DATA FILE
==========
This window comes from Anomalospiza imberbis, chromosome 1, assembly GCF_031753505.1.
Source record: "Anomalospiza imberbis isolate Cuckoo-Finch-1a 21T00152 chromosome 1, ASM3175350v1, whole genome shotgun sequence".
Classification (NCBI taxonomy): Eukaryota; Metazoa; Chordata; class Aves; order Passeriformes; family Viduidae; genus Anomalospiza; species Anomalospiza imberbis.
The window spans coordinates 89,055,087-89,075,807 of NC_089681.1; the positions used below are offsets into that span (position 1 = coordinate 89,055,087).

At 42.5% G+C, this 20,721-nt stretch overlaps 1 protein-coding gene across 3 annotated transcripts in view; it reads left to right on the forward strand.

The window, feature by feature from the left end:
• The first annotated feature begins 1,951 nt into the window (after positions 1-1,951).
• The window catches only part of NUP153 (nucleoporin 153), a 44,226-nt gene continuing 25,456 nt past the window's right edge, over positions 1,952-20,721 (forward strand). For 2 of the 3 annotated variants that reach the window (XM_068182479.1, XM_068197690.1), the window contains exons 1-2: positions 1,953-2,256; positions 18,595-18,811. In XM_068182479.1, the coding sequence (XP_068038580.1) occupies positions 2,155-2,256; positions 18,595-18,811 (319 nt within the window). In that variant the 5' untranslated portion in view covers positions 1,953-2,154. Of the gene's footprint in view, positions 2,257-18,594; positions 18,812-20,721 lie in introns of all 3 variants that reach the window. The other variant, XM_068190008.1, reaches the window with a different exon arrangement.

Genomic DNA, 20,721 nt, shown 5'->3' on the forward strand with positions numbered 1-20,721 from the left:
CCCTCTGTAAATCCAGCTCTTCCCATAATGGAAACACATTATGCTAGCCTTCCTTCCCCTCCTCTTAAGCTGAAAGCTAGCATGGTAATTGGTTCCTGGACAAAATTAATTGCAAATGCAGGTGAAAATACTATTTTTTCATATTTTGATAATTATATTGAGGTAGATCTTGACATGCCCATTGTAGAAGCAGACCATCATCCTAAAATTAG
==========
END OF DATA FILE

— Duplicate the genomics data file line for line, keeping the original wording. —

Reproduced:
This window comes from Anomalospiza imberbis, chromosome 1, assembly GCF_031753505.1.
Source record: "Anomalospiza imberbis isolate Cuckoo-Finch-1a 21T00152 chromosome 1, ASM3175350v1, whole genome shotgun sequence".
Classification (NCBI taxonomy): Eukaryota; Metazoa; Chordata; class Aves; order Passeriformes; family Viduidae; genus Anomalospiza; species Anomalospiza imberbis.
The window spans coordinates 89,055,087-89,075,807 of NC_089681.1; the positions used below are offsets into that span (position 1 = coordinate 89,055,087).

At 42.5% G+C, this 20,721-nt stretch overlaps 1 protein-coding gene across 3 annotated transcripts in view; it reads left to right on the forward strand.

The window, feature by feature from the left end:
• The first annotated feature begins 1,951 nt into the window (after positions 1-1,951).
• The window catches only part of NUP153 (nucleoporin 153), a 44,226-nt gene continuing 25,456 nt past the window's right edge, over positions 1,952-20,721 (forward strand). For 2 of the 3 annotated variants that reach the window (XM_068182479.1, XM_068197690.1), the window contains exons 1-2: positions 1,953-2,256; positions 18,595-18,811. In XM_068182479.1, the coding sequence (XP_068038580.1) occupies positions 2,155-2,256; positions 18,595-18,811 (319 nt within the window). In that variant the 5' untranslated portion in view covers positions 1,953-2,154. Of the gene's footprint in view, positions 2,257-18,594; positions 18,812-20,721 lie in introns of all 3 variants that reach the window. The other variant, XM_068190008.1, reaches the window with a different exon arrangement.

Genomic DNA, 20,721 nt, shown 5'->3' on the forward strand with positions numbered 1-20,721 from the left:
CCCTCTGTAAATCCAGCTCTTCCCATAATGGAAACACATTATGCTAGCCTTCCTTCCCCTCCTCTTAAGCTGAAAGCTAGCATGGTAATTGGTTCCTGGACAAAATTAATTGCAAATGCAGGTGAAAATACTATTTTTTCATATTTTGATAATTATATTGAGGTAGATCTTGACATGCCCATTGTAGAAGCAGACCATCATCCTAAAATTAG